The Inter-State Commission (ISC) should be seen as an integral part of the provisions relating to interstate trade and commerce (and transport) in the Australian constitution. Its non-existence has contributed to the ad hoc nature of transport regulation resulting from the independent actions of the states and the Federal government. The Federal government has declined, except in air transport and, to a more limited extent, in sea transport, to utilise such powers as are conferred upon it by the relevant sections of the constitution. The opposition to the re-establishment of the ISC has further impaired application of consistent and efficient transport policies in the interstate field. Much of this opposition has frequently been based on misconceptions about the likely functions an ISC would perform; or based on particular perceptions of its effects on state rights; or otherwise seen to be against the interests of particular groups. A proper assessment of the role of the ISC would recognise the constraints within which it would function. So far as interstate transport is concerned, it would materially assist in replacing six separate standards (not counting the territories) relating to technical characteristics, driver qualifications and safety with one which was federally determined. (TRRL)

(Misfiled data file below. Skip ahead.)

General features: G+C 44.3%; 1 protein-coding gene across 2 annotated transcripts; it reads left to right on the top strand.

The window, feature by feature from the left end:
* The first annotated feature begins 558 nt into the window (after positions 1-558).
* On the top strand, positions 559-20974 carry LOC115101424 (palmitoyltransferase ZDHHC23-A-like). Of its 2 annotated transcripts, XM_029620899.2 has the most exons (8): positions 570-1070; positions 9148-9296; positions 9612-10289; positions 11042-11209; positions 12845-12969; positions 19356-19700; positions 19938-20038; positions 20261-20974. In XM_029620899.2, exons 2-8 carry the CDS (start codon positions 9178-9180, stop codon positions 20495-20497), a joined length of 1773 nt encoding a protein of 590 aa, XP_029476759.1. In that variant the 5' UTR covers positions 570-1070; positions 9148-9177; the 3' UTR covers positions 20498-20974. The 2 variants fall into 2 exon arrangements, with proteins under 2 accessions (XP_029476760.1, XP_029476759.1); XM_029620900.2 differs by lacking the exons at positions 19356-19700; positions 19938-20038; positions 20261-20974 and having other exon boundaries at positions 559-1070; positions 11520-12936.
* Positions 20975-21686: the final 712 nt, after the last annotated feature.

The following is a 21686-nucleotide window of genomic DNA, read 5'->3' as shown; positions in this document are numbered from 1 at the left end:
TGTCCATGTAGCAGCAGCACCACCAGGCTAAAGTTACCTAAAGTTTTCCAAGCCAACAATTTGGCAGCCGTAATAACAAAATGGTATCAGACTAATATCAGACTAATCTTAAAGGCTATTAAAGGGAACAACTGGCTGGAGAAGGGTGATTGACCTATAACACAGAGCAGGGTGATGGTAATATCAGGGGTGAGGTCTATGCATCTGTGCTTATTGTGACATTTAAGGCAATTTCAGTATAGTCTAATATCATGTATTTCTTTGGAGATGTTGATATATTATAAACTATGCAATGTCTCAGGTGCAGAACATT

• Availability:
  • Corporate Authors:

    Australian National University

    Centre for Research on Federal Financial Relations
    Acton, Act,   Australia 
  • Authors:
    • DOCWRA, G E
    • KOLSEN, H M
  • Publication Date: 1984

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Filing Info

  • Accession Number: 00450996
  • Record Type: Publication
  • Source Agency: ARRB
  • ISBN: 0-86784-490-6
  • Files: ITRD, TRIS, ATRI
  • Created Date: Aug 27 2004 9:57PM